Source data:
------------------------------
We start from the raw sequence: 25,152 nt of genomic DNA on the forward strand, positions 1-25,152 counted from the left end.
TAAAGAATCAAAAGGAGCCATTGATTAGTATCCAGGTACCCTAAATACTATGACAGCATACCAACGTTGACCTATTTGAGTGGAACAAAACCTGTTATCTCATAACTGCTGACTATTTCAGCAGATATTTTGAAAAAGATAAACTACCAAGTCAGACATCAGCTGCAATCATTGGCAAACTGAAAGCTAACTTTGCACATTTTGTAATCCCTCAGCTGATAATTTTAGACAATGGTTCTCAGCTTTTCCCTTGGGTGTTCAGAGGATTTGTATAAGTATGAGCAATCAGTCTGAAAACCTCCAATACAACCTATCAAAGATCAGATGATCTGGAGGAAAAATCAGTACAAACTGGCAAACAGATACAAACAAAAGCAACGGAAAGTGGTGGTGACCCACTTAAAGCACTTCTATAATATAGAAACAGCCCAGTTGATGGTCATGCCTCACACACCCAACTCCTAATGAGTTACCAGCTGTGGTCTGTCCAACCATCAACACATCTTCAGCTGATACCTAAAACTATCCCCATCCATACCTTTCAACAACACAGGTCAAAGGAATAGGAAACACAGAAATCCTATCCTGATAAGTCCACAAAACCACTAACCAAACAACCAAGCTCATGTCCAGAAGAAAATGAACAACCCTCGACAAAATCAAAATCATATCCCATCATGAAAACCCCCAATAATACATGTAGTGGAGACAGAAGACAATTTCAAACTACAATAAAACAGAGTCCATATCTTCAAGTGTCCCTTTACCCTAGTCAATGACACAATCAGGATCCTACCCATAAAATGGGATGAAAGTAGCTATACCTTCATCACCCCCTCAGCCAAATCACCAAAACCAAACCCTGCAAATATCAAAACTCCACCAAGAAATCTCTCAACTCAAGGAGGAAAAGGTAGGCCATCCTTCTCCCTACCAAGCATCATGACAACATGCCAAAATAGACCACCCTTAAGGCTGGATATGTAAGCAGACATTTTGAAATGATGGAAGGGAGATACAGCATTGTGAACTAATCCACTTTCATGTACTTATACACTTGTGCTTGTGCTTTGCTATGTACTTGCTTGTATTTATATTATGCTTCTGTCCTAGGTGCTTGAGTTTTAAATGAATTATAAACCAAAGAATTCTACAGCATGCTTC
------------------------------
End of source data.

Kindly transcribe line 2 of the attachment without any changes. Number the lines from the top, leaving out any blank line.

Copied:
TAAAGAATCAAAAGGAGCCATTGATTAGTATCCAGGTACCCTAAATACTATGACAGCATACCAACGTTGACCTATTTGAGTGGAACAAAACCTGTTATCTCATAACTGCTGACTATTTCAGCAGATATTTTGAAAAAGATAAACTACCAAGTCAGACATCAGCTGCAATCATTGGCAAACTGAAAGCTAACTTTGCACATTTTGTAATCCCTCAGCTGATAATTTTAGACAATGGTTCTCAGCTTTTCCCTTGGGTGTTCAGAGGATTTGTATAAGTATGAGCAATCAGTCTGAAAACCTCCAATACAACCTATCAAAGATCAGATGATCTGGAGGAAAAATCAGTACAAACTGGCAAACAGATACAAACAAAAGCAACGGAAAGTGGTGGTGACCCACTTAAAGCACTTCTATAATATAGAAACAGCCCAGTTGATGGTCATGCCTCACACACCCAACTCCTAATGAGTTACCAGCTGTGGTCTGTCCAACCATCAACACATCTTCAGCTGATACCTAAAACTATCCCCATCCATACCTTTCAACAACACAGGTCAAAGGAATAGGAAACACAGAAATCCTATCCTGATAAGTCCACAAAACCACTAACCAAACAACCAAGCTCATGTCCAGAAGAAAATGAACAACCCTCGACAAAATCAAAATCATATCCCATCATGAAAACCCCCAATAATACATGTAGTGGAGACAGAAGACAATTTCAAACTACAATAAAACAGAGTCCATATCTTCAAGTGTCCCTTTACCCTAGTCAATGACACAATCAGGATCCTACCCATAAAATGGGATGAAAGTAGCTATACCTTCATCACCCCCTCAGCCAAATCACCAAAACCAAACCCTGCAAATATCAAAACTCCACCAAGAAATCTCTCAACTCAAGGAGGAAAAGGTAGGCCATCCTTCTCCCTACCAAGCATCATGACAACATGCCAAAATAGACCACCCTTAAGGCTGGATATGTAAGCAGACATTTTGAAATGATGGAAGGGAGATACAGCATTGTGAACTAATCCACTTTCATGTACTTATACACTTGTGCTTGTGCTTTGCTATGTACTTGCTTGTATTTATATTATGCTTCTGTCCTAGGTGCTTGAGTTTTAAATGAATTATAAACCAAAGAATTCTACAGCATGCTTC